High Hopes Project Launch From (and in) Lake Tahoe

                    After so many delays and scrubbed launches the High Hopes Project balloon successfully launched at (and in) Lake Tahoe on Wednesday, June 3, 2015, at about 8:40 AM from DL Bliss State Park in California.                         The balloon payloads included 5 GoPro cameras (3 shooting video and 2 shooting stills), a student designed payload that contained a reel system that would reel the 2…

Scrubbed High Hopes Launch Today :(

Everything looked good for our launch from Lake Tahoe this morning, well yesterday it looked good right up until 9:45 PM … the weather was still predicted to be perfect … little or no wind … only a few, but picturesque fluffy white clouds … so what was the issue? The predicted flight path changed to areas either in a mountain range covered in 20 to 80 foot pine trees or populated neighborhoods. We reluctantly scrubbed the launch. The issue we are going to have…

First High Hopes Project Launch of the Year!

Today was the day! We launched the first High Hopes Project balloon today at Cottonwood School in Fernley, Nevada. Today’s launch was planned as a way to test the designs for the science and engineering payloads elementary, middle school and high school students have completed. University of Nevada, Reno, mechanical engineering students were on hand to launch the balloon, so it was a real K-18 collaborative event (some of the UNR students are grad students). Here’s a link to a Flickr set of photos. Unfortunately,…

Launch Dates For the High Hopes Project

Monday, May 18, 2015, and Tuesday, May 26, 2015. Yes, we finally have specific launch dates for the High Hopes Project. Like any launch (rocket, plane, business, ….) we’ve experienced issues ranging from finding time to work on the designs and builds of the payloads, to the SBAC testing schedule that blew our schedule apart. Our first launch will be May 18, from Cottonwood Elementary School in Fernley, Nevada. This launch will be used primarily to test the payloads and other engineering designs so any…

Just One Collaborative Aspect of The High Hopes Project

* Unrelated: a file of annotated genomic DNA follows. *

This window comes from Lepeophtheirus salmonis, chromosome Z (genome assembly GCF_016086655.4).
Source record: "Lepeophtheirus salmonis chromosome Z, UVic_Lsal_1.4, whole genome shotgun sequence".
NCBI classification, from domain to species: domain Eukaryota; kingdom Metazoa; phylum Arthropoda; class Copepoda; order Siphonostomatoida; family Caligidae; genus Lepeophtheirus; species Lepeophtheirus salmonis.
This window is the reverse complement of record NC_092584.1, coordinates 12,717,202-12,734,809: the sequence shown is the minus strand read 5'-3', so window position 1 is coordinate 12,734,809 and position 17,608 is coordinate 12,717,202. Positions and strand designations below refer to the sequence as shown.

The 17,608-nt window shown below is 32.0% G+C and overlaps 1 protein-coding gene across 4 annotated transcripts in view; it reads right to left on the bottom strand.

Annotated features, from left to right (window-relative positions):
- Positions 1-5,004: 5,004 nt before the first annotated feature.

We claim The High Hopes Project in a model global STEM project. Just to highlight one aspect of this project as a collaborative model (and there are many) we are sharing this: In order to fly the “High Hopes” of the world to 30,500 meters (100,000 feet) where they will be released, we challenged Sparks High School Students to design the payload, it includes a mount for a camera to catch the action when it opens to release the “High Hopes” (submit yours here so…

Decomposing Third Graders

Um, it’s not the third graders that are decomposing … it’s the experiment they are performing: The “High Hopes Project” got it’s name originally when we brainstormed the idea to have students compose their high hopes for their education, community and the world, and then actually send their “High Hopes” up really high (30,500 meters, 100,000 feet). Eventually we decided to release the “hopes” so they could filter down to the ground, decay and become one with the Earth. One concern has always been that…

Engineering and Other Challenges Explained to Elementary School

I spent the whole day at Cottonwood Elementary School in Fernley, Nevada, today meeting with the teachers in the blog class I’m teaching there, and then every grade level of students in the school (K-4) to explain their role in the High Hopes Project. It was great working with students again (it always is).   Remember, everyone can participate in this project from anywhere in the world. Your students can tackle the various science, engineering and math problems we’ve already posted, and then the creative…

Learning Arduinos for the High Hopes Project

Arduinos will be utilized in, at the very least, two of the payloads students are designing and building to do everything from releasing the High Hopes of the world – to monitoring solar energy output and more. So before the Sparks Middle School students that are designing how to open the High Hopes payload their colleagues at Sparks High School are designing, they have to know what Arduinos are and how to program them. We delivered 6 copies of Sylvia’s Super-Awesome Project Book: Super-Simple Arduino, a couple…

The “High Hopes Project” Explained!

View from “near space” – about 30,500 meters (100,000 feet) The “High Hopes Project” is designed to be a model global STEM learning project. But what is it really and how does it work? Who is involved? How can my students and I be involved? Last year we dropped GoPro cameras 45 feet deep in Lake Tahoe and pulled them up to almost 30,500 meters (100,000 feet) attached to a high altitude weather balloon to investigate how that would work. No students were involved in…

A Math Problem, Problem

We have a math problem we need help solving. And the first problem we need help with is what is the exact problem we need to solve. We want to figure out the average speed our balloon travels on its way up to about 30,500 meters or 100,000 feet, either in Kilometers Per Hour (KPH) or Miles Per Hour (MPH). What data do we need to collect and share so you (and we) can solve this problem? Oh, and there is no speedometer on the…